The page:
MCAVOY: In Filth, everybody who put money into the movie knew they were getting something that was going to be bold and edgy and could potentially not work and all of that, so nobody was expecting us to play it safe. Strangely though on the Fox movie, on Days of Future Past, Charles as I play him is a lot more messed up than we’ve ever seen him before. He’s taking drugs, he’s messed up, he’s drinking too much, he’s abusive, he’s angry at everyone, he’s afraid of everyone. He’s like a wounded animal and he’s got a lot of trauma, mental and physical. Strangely actually, yeah, I would say it’s not as controversial as Filth, but I feel that for a studio movie Fox actually went quite out there with what they did with Charles and what they allowed me to do with Charles. I think people will be quite surprised with Charles in this film, and you know, more power to Fox for doing that. I think they realize they can’t just keep doling out those characters in the same way that we’ve seen them for six or seven movies before. If they’re going to exist on film they can’t just be the same thing again and again and again, you need to surprise an audience.
MCAVOY: I don’t actually. I’ve got no idea, and that was sort of the same case at the end of First Class, I really did not know what they were going to do with him in Days of Future Past. I’d hoped that it would take him in a kind of traumatized direction and a kind of damaged direction, which they did do, but I had no guarantee, I had no certainty that they were going to concentrate on the character, let alone concentrate on him in that fashion. Again, [laughs] I have no idea what’s going to happen in Apocalypse, but I’m fairly certain there’s going to be near certain doom and destruction.
You’re also playing Victor von Frankenstein in the upcoming Frankenstein film and he’s such a fascinating character in Shelley’s novel.
What was it about this take that made you interested in the project?
MCAVOY: Playing somebody who’s obsessed. Playing somebody who is transgressing, and who is really crossing moral lines and ethical lines. That’s always interesting. Playing somebody, again, who is kind of manipulative and egotistical and thinks they’re the most important person in the world, and then you challenge that throughout the whole movie with the relationship he has with Igor, but then also the relationship he has with his creation, the monster, because that ultimately challenges his belief in himself and his belief that what he’s doing is right. That singular uncompromising nature I think is always quite attractive, not just for an actor to play, we’re attracted to uncompromising people whether they’re nice or not, because they’re 3D, they’re solid, you can define them, it’s not wishy washy and I really enjoy doing that. And also, it’s just so energetic. It’ the quintessential, the original mad scientist, so it’s quite good fun to play that.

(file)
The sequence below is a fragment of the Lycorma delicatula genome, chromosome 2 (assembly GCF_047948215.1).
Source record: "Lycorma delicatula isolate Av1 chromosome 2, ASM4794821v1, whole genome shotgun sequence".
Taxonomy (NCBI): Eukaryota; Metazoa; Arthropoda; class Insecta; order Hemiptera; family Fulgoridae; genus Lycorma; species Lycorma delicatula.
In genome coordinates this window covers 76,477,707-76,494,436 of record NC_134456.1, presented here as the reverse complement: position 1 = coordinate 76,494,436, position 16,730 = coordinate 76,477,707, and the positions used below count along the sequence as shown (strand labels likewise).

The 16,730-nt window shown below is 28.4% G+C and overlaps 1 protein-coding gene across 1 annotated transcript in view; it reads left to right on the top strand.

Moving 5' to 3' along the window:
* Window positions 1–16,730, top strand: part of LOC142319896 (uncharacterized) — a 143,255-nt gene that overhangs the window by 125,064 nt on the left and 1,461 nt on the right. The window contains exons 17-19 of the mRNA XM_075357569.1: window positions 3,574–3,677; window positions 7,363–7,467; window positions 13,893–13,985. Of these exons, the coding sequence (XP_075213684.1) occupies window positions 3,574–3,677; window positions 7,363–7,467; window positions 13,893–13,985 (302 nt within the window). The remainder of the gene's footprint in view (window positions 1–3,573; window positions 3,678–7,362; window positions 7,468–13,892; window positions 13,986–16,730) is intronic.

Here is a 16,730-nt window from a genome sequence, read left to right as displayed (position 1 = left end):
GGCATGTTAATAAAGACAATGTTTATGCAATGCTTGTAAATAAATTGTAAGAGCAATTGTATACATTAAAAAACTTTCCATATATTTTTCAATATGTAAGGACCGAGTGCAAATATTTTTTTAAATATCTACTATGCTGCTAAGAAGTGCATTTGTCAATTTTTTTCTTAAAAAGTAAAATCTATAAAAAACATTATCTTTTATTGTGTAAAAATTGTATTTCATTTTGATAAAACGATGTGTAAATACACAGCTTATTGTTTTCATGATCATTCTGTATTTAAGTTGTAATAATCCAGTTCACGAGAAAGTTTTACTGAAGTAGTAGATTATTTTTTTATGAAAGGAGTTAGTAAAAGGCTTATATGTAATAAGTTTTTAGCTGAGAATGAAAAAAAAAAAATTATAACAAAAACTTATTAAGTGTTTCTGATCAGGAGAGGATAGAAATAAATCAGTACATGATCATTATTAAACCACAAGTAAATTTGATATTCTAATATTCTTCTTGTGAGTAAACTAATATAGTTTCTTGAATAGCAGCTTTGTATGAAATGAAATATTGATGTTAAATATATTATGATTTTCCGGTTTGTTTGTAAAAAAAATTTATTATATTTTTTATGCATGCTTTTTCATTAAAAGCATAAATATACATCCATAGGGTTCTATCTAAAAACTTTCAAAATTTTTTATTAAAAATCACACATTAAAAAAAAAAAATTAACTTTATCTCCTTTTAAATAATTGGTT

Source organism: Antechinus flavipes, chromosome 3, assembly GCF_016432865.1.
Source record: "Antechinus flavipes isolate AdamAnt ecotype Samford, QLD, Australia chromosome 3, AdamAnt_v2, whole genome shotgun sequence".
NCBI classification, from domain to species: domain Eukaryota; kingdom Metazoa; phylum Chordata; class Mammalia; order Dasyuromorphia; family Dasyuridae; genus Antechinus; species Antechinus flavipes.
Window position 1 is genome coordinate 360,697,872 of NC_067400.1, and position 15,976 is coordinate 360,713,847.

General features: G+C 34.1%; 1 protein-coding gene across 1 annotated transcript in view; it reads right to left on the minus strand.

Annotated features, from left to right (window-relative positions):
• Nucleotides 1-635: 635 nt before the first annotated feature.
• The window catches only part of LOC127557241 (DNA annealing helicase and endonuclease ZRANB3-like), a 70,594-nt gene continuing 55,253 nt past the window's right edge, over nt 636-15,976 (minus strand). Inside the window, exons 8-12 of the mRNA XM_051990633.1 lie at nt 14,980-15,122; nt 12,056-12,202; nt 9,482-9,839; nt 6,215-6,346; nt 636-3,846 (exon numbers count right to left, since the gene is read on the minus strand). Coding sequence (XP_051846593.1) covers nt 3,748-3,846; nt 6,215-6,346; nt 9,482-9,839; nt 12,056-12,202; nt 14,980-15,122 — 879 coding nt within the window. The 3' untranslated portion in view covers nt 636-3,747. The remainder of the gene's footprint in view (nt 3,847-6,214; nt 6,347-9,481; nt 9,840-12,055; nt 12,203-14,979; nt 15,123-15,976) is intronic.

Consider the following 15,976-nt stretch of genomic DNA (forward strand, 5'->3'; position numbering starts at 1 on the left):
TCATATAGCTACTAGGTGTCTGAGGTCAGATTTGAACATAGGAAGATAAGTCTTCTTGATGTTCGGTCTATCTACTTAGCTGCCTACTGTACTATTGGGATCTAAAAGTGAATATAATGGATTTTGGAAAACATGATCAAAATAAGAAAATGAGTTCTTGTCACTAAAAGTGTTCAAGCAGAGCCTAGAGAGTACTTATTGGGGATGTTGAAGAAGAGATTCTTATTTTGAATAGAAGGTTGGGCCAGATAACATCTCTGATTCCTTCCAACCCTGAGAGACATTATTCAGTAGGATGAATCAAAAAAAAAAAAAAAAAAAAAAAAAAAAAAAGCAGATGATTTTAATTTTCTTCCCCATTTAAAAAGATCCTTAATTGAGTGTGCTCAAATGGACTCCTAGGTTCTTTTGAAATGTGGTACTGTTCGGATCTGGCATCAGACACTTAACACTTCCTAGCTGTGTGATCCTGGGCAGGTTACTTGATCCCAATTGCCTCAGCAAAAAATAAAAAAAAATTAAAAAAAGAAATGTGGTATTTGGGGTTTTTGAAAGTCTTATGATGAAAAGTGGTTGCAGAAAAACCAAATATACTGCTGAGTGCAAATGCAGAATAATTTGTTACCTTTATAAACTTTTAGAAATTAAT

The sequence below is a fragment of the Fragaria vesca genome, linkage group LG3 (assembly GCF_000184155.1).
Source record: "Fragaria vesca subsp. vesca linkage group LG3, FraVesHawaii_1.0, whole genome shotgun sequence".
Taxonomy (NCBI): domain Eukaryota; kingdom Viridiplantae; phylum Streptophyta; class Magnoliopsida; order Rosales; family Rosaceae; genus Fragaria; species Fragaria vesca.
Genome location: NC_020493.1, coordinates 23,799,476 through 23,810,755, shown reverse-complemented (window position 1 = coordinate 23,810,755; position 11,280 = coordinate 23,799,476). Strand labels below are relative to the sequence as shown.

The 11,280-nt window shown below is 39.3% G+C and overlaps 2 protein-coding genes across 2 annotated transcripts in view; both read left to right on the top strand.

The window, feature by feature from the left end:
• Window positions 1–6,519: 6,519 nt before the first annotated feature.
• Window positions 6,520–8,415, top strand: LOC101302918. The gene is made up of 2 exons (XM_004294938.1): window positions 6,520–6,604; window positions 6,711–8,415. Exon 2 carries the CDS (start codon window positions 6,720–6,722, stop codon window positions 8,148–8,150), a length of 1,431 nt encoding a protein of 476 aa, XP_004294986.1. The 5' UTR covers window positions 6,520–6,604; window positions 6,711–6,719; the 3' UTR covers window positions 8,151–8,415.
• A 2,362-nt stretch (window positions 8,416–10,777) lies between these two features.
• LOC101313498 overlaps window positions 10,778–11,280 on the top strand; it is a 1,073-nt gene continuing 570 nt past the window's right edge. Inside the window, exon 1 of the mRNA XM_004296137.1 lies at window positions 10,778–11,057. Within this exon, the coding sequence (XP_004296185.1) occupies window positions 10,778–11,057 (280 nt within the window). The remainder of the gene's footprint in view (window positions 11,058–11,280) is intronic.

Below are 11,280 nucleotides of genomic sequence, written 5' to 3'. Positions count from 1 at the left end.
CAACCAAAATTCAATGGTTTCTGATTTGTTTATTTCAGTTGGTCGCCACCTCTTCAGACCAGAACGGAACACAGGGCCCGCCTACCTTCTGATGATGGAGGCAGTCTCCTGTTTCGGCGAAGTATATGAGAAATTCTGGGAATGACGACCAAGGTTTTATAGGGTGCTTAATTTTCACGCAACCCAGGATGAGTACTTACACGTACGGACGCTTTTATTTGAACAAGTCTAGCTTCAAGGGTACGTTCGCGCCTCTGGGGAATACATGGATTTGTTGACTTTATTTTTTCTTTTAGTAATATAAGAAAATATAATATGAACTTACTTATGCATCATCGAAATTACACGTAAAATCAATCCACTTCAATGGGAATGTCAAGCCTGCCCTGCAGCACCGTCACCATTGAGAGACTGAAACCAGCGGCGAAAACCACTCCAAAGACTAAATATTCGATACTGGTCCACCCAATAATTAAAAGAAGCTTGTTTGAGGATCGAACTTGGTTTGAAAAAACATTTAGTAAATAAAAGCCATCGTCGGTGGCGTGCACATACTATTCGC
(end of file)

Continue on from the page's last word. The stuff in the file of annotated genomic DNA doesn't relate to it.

It was just announced that in addition two being split into two films The Disappearance of Eleanor Rigby there would also be a combined version, but I was wondering for the two different film, for Him and Her, which one do you think people should see first?
MCAVOY: Oh man, controversial question. The director and the producers I think are all keen for the audience to choose on their own. I have a point of view, but I don’t want to go up against them and contradict them. So I have an point of view, but I’m keeping it to myself because they want people to have freedom of selection. I’m seeing the combined movie tonight as well, which I’m quite excited about.